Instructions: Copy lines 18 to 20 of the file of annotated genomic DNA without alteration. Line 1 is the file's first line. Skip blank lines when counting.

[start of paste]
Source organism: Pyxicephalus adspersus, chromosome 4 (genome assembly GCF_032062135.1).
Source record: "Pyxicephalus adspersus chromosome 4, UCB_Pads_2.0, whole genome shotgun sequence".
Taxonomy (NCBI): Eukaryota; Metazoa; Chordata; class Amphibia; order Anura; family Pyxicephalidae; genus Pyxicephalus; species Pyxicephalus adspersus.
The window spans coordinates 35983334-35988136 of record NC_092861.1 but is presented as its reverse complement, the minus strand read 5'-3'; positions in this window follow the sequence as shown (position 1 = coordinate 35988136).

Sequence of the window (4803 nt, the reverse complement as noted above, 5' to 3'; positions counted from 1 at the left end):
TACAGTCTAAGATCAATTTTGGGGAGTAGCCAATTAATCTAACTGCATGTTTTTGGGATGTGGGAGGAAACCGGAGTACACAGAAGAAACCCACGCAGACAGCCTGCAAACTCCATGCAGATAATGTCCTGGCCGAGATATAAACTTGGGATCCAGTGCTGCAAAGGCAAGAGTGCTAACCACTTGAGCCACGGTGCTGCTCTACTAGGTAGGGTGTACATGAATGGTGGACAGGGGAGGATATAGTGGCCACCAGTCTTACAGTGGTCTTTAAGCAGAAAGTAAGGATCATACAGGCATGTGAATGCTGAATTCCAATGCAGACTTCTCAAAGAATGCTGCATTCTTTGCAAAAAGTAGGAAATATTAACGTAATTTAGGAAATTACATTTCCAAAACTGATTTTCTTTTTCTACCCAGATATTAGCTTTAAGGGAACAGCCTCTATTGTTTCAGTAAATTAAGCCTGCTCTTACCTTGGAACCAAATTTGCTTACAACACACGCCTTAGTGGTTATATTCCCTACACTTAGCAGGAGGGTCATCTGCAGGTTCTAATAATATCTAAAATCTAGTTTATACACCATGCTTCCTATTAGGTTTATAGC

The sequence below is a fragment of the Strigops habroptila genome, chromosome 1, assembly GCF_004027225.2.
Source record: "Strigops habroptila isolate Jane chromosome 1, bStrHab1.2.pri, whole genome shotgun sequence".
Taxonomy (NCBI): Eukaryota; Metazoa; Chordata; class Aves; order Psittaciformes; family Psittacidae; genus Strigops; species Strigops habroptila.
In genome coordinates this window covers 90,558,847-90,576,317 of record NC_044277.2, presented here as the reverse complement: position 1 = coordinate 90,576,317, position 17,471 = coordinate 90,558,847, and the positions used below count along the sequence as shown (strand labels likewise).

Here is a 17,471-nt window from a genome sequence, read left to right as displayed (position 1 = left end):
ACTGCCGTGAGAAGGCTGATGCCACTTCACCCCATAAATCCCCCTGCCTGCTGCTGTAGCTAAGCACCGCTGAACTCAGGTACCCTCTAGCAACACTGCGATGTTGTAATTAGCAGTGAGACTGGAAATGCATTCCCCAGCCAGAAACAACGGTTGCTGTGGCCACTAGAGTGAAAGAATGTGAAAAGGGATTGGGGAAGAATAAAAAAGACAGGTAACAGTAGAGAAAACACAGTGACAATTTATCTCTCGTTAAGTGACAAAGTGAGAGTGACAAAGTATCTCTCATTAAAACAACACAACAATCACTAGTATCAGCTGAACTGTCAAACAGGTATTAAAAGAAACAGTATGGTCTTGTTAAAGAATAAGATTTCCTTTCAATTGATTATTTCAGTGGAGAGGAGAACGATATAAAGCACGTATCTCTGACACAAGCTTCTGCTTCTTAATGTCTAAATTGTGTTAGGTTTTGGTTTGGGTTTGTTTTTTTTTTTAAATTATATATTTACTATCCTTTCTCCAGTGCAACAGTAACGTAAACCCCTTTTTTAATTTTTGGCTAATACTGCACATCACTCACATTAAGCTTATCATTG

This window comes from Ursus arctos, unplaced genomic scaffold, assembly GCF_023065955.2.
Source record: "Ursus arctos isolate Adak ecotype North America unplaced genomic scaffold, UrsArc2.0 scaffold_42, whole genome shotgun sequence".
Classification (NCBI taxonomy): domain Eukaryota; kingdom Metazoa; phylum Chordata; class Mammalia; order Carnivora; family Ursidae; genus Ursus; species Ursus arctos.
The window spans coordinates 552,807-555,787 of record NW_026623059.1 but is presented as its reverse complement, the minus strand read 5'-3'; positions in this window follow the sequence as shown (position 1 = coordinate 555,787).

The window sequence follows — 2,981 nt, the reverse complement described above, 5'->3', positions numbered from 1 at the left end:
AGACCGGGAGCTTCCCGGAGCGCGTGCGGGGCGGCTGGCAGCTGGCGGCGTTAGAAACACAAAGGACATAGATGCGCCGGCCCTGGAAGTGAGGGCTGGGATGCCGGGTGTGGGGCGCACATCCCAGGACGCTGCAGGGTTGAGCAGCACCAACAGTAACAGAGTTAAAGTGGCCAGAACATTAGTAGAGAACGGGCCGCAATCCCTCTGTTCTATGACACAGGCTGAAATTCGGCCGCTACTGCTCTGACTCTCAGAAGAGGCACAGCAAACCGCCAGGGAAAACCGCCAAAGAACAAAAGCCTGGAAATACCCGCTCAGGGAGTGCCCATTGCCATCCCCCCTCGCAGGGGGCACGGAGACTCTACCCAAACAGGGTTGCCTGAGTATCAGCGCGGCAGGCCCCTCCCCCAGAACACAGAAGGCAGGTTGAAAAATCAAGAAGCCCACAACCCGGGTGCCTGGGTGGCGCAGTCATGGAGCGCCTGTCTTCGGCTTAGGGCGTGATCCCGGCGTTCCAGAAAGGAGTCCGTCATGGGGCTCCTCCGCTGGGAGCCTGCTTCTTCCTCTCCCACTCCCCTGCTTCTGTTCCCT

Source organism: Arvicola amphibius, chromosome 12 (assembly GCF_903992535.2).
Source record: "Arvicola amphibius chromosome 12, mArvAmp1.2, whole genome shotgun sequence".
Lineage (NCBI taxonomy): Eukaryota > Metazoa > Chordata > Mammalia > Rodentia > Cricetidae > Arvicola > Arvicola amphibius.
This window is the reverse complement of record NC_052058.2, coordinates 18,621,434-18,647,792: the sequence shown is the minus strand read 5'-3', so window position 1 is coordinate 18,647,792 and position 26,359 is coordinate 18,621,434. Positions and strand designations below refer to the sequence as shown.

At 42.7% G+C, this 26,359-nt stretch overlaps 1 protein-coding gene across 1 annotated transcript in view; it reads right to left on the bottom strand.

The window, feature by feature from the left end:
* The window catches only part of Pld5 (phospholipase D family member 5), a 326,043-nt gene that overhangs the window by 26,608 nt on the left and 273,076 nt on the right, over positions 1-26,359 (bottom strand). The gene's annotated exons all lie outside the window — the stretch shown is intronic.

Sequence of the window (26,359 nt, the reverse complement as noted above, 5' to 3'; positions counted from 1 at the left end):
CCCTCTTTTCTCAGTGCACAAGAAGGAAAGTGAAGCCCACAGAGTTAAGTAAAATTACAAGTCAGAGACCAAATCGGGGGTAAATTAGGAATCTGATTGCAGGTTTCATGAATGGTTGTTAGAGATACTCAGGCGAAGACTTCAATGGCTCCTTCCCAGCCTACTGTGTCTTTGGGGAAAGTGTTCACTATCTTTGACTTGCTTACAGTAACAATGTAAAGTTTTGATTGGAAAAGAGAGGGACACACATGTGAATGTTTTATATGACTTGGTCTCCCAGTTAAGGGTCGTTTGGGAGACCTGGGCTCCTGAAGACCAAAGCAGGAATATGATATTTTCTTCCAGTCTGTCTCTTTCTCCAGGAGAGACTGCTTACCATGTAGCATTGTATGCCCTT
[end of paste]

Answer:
AGACCGGGAGCTTCCCGGAGCGCGTGCGGGGCGGCTGGCAGCTGGCGGCGTTAGAAACACAAAGGACATAGATGCGCCGGCCCTGGAAGTGAGGGCTGGGATGCCGGGTGTGGGGCGCACATCCCAGGACGCTGCAGGGTTGAGCAGCACCAACAGTAACAGAGTTAAAGTGGCCAGAACATTAGTAGAGAACGGGCCGCAATCCCTCTGTTCTATGACACAGGCTGAAATTCGGCCGCTACTGCTCTGACTCTCAGAAGAGGCACAGCAAACCGCCAGGGAAAACCGCCAAAGAACAAAAGCCTGGAAATACCCGCTCAGGGAGTGCCCATTGCCATCCCCCCTCGCAGGGGGCACGGAGACTCTACCCAAACAGGGTTGCCTGAGTATCAGCGCGGCAGGCCCCTCCCCCAGAACACAGAAGGCAGGTTGAAAAATCAAGAAGCCCACAACCCGGGTGCCTGGGTGGCGCAGTCATGGAGCGCCTGTCTTCGGCTTAGGGCGTGATCCCGGCGTTCCAGAAAGGAGTCCGTCATGGGGCTCCTCCGCTGGGAGCCTGCTTCTTCCTCTCCCACTCCCCTGCTTCTGTTCCCT

Source organism: Arvicola amphibius, chromosome 12 (assembly GCF_903992535.2).
Source record: "Arvicola amphibius chromosome 12, mArvAmp1.2, whole genome shotgun sequence".